A Baltimore woman is suing some city police officers after she claimed they illegally thwarted her efforts to record police activity.

Makia Smith claimed she was just attempting to record how Baltimore City police were handling a juvenile on March 8, 2012, when an officer threatened her and destroyed her cellphone.

"I was trying to get some pictures on my phone. I didn't get a chance to do anything," she said.

Smith was arrested and spent 24 hours in Baltimore's Central Booking. She's currently suing the four officers who took her into custody. According to Smith and a police report, there was chaos in the 2800 block of Harford Road, where a large group of youths had gathered. Smith claimed as she sat in traffic, she saw officers surround a boy.

"What alarmed me the most is that one of the officers was kneeled down, with his knee pressed against the young man's temple," Smith said.

She told 11 News she took out her phone, and that drew the attention of one of the officers.

"I just opened my car door, and I just held my camera up," Smith said.

She said the officer came over to her and told her to get back into her car. She told him she was trying to make sure the boy was not being hurt.

"When I proceeded to get back in the car, he yanked my phone out of my hand and kicked it and stomped it. I was trying to get my other foot in the car. He grabbed me by my hair and pulled me out of the car," Smith said. "He said to me, 'So you want to film things, B? I should have knocked your teeth out.'"

According to charging documents, Smith blocked the road and refused to move, used profanity and injured the officer. But she denied those allegations.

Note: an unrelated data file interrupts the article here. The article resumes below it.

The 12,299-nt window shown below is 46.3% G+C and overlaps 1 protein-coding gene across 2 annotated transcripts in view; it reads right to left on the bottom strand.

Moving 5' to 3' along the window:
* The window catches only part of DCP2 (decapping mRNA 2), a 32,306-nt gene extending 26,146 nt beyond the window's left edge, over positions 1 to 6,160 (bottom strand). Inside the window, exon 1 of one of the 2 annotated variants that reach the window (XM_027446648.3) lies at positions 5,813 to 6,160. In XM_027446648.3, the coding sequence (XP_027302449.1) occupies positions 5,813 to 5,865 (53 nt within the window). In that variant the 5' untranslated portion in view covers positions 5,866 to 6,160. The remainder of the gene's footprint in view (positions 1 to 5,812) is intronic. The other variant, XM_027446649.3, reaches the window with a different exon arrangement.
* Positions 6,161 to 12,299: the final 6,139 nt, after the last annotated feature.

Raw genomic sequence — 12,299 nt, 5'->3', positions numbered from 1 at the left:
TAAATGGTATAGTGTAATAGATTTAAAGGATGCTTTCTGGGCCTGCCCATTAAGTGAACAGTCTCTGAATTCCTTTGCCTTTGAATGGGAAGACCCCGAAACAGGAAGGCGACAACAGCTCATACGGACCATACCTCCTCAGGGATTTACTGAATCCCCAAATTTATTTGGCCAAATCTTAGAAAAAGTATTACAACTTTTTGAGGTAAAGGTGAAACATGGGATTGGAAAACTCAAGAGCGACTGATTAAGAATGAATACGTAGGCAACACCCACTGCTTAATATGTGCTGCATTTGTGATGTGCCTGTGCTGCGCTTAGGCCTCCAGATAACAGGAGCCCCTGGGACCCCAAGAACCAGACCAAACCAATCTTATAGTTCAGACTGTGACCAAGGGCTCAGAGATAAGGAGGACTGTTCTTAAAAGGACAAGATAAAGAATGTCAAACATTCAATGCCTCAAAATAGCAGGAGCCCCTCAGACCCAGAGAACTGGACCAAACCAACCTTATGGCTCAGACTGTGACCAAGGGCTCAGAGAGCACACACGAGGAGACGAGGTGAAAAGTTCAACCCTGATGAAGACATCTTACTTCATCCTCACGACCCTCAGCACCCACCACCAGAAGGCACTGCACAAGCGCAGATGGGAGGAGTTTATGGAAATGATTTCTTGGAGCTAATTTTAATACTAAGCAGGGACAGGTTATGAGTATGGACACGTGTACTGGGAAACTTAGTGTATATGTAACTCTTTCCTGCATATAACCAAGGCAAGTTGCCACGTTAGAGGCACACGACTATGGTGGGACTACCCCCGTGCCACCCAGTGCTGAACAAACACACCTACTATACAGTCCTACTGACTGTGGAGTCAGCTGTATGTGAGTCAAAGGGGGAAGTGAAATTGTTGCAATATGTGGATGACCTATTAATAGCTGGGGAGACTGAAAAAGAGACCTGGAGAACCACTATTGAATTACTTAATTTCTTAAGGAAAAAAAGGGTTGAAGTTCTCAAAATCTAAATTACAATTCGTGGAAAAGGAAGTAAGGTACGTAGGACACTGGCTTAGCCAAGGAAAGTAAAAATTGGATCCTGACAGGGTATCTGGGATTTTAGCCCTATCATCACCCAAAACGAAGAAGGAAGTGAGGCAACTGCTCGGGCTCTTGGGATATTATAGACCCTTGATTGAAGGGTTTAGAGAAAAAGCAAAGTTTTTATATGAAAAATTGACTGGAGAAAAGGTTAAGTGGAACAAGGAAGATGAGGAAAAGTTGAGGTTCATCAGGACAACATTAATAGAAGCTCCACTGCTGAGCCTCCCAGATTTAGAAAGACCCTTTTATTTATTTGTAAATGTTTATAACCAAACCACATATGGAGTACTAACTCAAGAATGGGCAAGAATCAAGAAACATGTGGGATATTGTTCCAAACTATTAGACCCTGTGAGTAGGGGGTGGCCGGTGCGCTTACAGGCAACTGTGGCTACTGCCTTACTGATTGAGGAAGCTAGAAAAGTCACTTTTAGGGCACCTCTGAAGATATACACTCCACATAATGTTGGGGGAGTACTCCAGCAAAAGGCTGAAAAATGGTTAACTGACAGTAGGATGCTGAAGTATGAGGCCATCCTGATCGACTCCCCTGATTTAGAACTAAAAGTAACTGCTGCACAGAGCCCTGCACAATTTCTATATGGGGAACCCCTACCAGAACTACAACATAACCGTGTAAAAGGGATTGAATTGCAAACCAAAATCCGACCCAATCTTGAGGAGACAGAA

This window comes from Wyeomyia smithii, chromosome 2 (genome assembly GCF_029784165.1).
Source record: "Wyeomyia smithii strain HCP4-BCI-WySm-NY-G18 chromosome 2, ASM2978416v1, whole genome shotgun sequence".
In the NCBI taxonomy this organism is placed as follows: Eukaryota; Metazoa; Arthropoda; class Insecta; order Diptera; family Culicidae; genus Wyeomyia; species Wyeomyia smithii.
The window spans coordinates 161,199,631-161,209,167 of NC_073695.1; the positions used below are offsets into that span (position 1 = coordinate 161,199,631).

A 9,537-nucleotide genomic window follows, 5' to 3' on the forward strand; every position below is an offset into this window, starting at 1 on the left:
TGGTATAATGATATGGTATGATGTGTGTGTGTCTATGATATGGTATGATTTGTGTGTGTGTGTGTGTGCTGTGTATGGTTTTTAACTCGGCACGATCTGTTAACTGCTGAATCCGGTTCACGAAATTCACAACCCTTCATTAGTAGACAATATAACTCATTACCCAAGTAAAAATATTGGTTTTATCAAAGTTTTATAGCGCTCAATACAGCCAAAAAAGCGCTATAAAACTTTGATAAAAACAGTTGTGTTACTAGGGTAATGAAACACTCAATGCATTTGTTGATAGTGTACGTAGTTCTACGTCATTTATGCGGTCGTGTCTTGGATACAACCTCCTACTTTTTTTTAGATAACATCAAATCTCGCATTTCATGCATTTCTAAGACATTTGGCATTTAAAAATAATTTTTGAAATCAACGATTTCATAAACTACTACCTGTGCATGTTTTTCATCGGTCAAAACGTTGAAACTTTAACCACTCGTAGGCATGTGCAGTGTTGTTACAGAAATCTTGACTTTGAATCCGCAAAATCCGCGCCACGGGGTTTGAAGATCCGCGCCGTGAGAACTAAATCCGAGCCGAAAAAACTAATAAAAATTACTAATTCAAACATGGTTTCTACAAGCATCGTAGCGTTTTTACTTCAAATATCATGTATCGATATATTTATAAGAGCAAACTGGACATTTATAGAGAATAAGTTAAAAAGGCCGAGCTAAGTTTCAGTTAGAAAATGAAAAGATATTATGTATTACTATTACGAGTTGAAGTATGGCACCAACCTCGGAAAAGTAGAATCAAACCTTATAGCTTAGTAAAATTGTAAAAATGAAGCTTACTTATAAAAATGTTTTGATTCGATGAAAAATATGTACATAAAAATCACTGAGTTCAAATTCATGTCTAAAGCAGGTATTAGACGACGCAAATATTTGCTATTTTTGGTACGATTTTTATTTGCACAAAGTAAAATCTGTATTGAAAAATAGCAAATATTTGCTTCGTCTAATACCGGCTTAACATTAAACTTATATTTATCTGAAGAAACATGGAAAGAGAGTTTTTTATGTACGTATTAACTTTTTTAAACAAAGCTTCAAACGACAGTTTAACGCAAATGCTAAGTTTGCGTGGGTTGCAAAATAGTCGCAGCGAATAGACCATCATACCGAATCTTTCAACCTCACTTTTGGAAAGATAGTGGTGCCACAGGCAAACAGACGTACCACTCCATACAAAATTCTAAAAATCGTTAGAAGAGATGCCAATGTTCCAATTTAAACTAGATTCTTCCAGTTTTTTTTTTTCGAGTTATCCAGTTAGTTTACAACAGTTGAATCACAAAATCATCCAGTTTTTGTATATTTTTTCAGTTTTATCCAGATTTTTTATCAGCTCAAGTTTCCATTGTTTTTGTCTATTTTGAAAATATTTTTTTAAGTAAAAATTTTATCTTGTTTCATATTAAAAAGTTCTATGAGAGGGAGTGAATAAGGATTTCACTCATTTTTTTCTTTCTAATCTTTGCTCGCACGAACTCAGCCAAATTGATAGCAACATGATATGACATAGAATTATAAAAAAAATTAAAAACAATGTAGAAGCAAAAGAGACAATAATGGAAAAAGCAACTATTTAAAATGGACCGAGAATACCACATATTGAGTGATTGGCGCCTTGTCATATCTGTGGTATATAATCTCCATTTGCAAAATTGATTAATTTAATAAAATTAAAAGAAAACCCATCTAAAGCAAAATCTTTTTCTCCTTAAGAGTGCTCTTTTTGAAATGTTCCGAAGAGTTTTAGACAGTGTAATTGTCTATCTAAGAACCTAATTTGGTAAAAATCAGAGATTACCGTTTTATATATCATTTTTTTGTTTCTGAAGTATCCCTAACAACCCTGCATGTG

"It wasn't bad enough that they violated her 1st, 4th and 8th amendment rights. They destroyed her cellphone and charged her with second-degree assault of an officer and multiple traffic violations," said Smith's attorney, Lawrence Greenberg.

The Baltimore City State's Attorney's Office declined to prosecute her. Baltimore City police have a general order that emphasizes the right of citizens to take photos or record police activity. It spells out special circumstances in which officers can collect or seize the recording as evidence in a crime.

The Baltimore Police Department is already embroiled in a case still pending in federal court, 11 News I-Team reporter Barry Simms said. Christopher Sharp claims police seized his cellphone in 2010 and erased video he recorded of a woman being arrested at the Preakness. Other video of the arrest showed up on YouTube.

"I feel as though, if I had to follow the law, the police officers also have to follow the law," Smith said of her case.

She said if she sees anything else that bothers her, from now on, she's just going to mind her own business.

"I just think, for me, the whole ordeal was something I would not ever want to go through again," she said.

The lawsuit was filed Wednesday in Baltimore City Circuit Court. A police department representative said the department has not seen the lawsuit yet, but it does not comment on pending legal matters.